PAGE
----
WHAT IS YOUR ‘SECRET SAUCE’ FOR FOCUSING ON THE END GOAL AMONGST THE NOISE?
I write things down. I carry an A4 notebook, which I review every night and again in the morning. As people get older, they learn to think differently and certainly the way I think now perhaps is different to how I used to think. Often people appear to grasp a process more quickly; it’s not that they actually think quicker but rather they have trained themselves to dismiss things faster that don’t apply in that situation.
WHEN PARTNERING WITH AN ORGANISATION, WHAT FACTORS ARE DEAL-BREAKERS FOR YOU?
I always research a person and their company in-depth before I meet them. When face-to-face, I do an assessment of their capabilities and pay close attention to their body language and default personality traits. I ask myself how they present themselves, are they going to be easy to work with and are they likely to deliver.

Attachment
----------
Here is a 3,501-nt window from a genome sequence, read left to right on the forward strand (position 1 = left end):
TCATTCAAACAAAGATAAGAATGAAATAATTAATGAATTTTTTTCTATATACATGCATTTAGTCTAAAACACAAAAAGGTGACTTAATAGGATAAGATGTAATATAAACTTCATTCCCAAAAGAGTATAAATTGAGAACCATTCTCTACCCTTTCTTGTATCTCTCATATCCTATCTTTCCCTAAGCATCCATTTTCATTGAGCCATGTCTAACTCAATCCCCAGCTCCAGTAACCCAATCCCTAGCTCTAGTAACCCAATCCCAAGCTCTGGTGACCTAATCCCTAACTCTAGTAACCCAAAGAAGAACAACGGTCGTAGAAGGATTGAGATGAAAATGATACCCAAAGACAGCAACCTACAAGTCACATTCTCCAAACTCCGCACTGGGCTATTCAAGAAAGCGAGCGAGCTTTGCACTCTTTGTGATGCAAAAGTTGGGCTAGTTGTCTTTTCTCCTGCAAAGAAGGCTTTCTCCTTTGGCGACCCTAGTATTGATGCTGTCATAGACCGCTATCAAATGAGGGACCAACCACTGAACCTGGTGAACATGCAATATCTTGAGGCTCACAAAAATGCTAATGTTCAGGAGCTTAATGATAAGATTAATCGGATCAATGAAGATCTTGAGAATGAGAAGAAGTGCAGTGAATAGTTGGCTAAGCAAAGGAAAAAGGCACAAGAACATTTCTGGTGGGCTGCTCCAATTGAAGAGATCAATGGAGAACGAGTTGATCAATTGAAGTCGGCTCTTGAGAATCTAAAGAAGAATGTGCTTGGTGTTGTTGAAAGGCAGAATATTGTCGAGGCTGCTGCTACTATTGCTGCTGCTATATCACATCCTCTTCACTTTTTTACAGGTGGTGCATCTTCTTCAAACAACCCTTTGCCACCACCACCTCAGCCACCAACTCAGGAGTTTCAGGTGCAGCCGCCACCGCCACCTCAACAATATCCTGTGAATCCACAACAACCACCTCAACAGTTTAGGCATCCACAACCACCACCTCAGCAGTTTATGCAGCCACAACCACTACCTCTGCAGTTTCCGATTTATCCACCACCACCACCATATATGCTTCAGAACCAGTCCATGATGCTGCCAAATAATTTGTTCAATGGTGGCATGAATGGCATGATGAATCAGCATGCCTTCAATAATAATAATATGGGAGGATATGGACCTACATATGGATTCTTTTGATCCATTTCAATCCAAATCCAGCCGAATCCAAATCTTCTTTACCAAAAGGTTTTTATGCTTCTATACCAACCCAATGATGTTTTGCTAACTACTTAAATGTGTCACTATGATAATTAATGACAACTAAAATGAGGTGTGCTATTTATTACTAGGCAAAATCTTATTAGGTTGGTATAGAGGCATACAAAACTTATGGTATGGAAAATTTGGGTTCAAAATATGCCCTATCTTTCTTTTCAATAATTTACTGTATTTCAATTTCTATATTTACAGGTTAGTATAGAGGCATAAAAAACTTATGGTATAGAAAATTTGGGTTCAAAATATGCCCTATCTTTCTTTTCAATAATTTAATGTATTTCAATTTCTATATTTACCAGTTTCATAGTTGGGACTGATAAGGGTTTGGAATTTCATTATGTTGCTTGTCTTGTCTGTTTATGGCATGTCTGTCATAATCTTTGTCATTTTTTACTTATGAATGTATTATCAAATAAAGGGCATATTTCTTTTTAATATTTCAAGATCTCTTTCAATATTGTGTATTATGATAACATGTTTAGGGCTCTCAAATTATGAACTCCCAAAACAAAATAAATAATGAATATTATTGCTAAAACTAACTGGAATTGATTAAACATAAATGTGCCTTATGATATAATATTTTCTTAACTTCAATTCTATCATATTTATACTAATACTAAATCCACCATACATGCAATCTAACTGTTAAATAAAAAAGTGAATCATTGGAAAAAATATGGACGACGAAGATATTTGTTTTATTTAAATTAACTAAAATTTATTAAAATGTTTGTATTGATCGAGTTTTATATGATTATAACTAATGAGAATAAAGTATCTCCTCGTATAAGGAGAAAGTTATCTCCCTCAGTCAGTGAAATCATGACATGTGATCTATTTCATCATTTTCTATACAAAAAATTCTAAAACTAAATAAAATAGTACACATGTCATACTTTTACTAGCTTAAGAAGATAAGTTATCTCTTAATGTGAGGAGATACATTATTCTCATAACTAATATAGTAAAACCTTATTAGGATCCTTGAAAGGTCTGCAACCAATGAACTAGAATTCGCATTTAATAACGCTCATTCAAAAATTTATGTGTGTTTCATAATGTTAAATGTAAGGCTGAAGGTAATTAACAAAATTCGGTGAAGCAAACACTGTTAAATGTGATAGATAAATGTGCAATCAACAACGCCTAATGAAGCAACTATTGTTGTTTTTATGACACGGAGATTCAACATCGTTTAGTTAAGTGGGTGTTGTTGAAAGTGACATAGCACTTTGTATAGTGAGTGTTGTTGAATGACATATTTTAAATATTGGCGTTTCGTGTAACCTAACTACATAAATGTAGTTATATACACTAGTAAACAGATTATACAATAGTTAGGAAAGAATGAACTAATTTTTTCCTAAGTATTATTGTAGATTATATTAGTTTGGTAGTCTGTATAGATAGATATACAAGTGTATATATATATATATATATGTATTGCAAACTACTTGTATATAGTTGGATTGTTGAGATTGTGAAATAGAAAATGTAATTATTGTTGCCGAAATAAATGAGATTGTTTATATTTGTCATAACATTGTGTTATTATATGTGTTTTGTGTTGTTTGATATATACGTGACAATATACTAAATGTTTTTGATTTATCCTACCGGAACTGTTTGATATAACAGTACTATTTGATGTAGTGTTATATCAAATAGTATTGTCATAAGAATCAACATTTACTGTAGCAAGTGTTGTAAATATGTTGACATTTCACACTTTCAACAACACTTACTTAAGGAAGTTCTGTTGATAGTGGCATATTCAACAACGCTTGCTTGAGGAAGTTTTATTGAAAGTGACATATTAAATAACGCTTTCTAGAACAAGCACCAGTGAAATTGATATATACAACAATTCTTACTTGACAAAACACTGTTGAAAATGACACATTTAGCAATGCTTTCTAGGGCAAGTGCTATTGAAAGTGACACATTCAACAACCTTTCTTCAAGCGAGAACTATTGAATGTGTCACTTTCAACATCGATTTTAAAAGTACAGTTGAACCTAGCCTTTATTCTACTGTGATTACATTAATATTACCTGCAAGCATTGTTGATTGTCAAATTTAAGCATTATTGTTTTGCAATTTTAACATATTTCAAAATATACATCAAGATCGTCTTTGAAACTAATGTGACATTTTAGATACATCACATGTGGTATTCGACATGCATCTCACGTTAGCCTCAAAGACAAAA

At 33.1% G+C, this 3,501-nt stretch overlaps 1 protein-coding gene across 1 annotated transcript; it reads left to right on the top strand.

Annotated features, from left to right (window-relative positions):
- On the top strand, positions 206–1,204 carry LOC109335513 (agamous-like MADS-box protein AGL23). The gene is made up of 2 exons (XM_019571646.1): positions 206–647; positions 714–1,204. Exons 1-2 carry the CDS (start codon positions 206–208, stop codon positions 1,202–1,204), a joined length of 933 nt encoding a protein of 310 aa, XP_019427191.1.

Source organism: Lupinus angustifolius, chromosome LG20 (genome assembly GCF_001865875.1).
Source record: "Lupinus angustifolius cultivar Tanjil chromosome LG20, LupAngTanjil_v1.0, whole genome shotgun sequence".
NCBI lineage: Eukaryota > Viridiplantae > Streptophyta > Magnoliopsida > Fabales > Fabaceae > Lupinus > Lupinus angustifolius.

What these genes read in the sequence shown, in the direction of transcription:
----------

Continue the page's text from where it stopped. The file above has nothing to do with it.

WHAT’S THE BEST BOOK YOU’VE READ THIS YEAR?
Strangely, it’s not on regulation [laughs]. The most interesting book I’ve read is on Egyptian Pharaoh chronology, ‘Pharaohs and Kings’ by David Rohl. The Pharaohs had to be mighty leaders with vision—this can be questionable with some of the Pharaohs—but they had an astounding ability to innovate.
WHICH OF YOUR LEADERSHIP SKILLS WERE THE MOST DIFFICULT TO DEVELOP?
Delegation. I always find it difficult, which comes down to my blind spot of attention to detail. However, having developed this skill, it has resulted in teams forging ahead and making strategic decisions without my intervention.
WHAT’S THE MOST IMPORTANT LEADERSHIP LESSON YOU’VE LEARNED?